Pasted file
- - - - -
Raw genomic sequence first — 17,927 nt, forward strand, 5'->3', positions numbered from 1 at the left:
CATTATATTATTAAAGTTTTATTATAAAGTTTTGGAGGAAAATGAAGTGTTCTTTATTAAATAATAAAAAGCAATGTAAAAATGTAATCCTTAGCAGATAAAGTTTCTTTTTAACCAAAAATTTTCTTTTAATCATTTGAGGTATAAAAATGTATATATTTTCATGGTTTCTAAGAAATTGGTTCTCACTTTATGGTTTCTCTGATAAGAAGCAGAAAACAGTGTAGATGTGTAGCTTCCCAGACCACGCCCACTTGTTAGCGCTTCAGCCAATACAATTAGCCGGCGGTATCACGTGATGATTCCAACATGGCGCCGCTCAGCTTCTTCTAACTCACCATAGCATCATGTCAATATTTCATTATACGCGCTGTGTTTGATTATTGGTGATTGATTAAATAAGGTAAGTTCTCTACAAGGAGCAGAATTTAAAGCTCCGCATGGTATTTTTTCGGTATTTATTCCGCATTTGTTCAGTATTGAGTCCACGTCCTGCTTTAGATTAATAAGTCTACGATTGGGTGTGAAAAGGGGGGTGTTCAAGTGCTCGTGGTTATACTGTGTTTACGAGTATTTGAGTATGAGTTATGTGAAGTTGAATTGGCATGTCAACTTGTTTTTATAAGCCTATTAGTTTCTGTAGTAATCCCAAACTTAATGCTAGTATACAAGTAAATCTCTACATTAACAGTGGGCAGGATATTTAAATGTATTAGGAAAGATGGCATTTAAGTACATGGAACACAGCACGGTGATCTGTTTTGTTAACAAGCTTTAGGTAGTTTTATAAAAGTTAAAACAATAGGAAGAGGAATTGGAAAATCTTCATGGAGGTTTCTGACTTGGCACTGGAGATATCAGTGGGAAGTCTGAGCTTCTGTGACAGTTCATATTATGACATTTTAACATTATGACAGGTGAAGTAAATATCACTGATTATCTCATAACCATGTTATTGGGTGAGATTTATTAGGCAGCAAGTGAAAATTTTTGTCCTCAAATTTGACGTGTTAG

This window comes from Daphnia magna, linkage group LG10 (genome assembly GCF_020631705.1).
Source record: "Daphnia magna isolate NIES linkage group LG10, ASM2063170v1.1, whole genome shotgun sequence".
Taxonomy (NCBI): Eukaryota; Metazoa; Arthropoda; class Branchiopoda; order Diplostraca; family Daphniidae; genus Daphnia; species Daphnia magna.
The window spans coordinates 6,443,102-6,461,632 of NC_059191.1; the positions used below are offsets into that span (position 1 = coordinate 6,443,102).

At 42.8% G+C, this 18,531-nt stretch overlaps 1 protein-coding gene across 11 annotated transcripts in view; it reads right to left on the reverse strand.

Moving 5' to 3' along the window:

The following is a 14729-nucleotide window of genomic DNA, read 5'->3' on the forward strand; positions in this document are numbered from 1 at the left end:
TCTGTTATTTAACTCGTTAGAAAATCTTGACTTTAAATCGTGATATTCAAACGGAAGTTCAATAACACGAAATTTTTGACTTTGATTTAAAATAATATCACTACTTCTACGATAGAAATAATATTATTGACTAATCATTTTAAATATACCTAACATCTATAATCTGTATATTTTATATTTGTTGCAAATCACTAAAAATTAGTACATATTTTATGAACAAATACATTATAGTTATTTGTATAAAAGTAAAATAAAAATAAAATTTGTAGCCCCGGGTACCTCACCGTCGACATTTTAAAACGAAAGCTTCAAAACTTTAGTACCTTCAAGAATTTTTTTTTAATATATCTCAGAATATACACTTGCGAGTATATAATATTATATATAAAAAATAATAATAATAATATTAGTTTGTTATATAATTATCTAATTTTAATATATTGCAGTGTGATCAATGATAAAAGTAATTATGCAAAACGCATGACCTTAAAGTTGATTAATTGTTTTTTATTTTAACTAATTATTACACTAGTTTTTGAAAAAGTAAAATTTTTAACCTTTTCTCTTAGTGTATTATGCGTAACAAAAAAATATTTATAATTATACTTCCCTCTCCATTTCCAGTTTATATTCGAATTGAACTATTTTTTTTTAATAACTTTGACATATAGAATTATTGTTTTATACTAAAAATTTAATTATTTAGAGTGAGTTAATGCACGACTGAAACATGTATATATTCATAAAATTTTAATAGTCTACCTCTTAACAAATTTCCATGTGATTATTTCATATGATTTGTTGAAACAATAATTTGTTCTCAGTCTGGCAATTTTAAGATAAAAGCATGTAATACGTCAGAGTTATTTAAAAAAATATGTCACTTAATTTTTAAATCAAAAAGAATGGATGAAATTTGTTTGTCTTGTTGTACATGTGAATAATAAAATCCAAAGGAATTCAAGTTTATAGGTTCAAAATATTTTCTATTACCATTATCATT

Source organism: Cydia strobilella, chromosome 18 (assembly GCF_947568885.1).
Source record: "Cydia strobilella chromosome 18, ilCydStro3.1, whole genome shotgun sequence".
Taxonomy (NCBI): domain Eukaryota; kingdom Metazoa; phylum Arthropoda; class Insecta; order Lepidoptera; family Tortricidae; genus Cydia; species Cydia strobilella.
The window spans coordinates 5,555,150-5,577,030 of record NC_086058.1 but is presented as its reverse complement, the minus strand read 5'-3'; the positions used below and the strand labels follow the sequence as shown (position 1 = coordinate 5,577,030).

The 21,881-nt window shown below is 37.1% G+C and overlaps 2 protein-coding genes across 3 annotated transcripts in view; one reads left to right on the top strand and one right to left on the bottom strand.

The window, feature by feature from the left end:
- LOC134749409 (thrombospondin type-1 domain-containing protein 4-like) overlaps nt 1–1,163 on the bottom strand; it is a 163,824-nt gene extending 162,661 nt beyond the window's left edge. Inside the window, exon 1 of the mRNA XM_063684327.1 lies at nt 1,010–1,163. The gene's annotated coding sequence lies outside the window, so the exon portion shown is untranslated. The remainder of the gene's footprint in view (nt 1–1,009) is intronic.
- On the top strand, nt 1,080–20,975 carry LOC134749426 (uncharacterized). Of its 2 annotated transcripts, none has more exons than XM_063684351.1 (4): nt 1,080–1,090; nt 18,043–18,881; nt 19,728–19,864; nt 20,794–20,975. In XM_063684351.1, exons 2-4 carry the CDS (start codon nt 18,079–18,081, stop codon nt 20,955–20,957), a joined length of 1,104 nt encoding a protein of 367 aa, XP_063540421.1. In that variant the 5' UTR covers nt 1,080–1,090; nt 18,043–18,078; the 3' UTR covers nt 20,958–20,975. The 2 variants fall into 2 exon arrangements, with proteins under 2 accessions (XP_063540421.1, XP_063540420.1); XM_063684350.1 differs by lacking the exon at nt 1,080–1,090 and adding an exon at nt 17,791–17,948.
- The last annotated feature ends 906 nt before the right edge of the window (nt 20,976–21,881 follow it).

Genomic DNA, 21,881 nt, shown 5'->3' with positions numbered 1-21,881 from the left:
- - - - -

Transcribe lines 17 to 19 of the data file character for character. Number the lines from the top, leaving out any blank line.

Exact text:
- LOC134749409 (thrombospondin type-1 domain-containing protein 4-like) overlaps nt 1–1,163 on the bottom strand; it is a 163,824-nt gene extending 162,661 nt beyond the window's left edge. Inside the window, exon 1 of the mRNA XM_063684327.1 lies at nt 1,010–1,163. The gene's annotated coding sequence lies outside the window, so the exon portion shown is untranslated. The remainder of the gene's footprint in view (nt 1–1,009) is intronic.
- On the top strand, nt 1,080–20,975 carry LOC134749426 (uncharacterized). Of its 2 annotated transcripts, none has more exons than XM_063684351.1 (4): nt 1,080–1,090; nt 18,043–18,881; nt 19,728–19,864; nt 20,794–20,975. In XM_063684351.1, exons 2-4 carry the CDS (start codon nt 18,079–18,081, stop codon nt 20,955–20,957), a joined length of 1,104 nt encoding a protein of 367 aa, XP_063540421.1. In that variant the 5' UTR covers nt 1,080–1,090; nt 18,043–18,078; the 3' UTR covers nt 20,958–20,975. The 2 variants fall into 2 exon arrangements, with proteins under 2 accessions (XP_063540421.1, XP_063540420.1); XM_063684350.1 differs by lacking the exon at nt 1,080–1,090 and adding an exon at nt 17,791–17,948.
- The last annotated feature ends 906 nt before the right edge of the window (nt 20,976–21,881 follow it).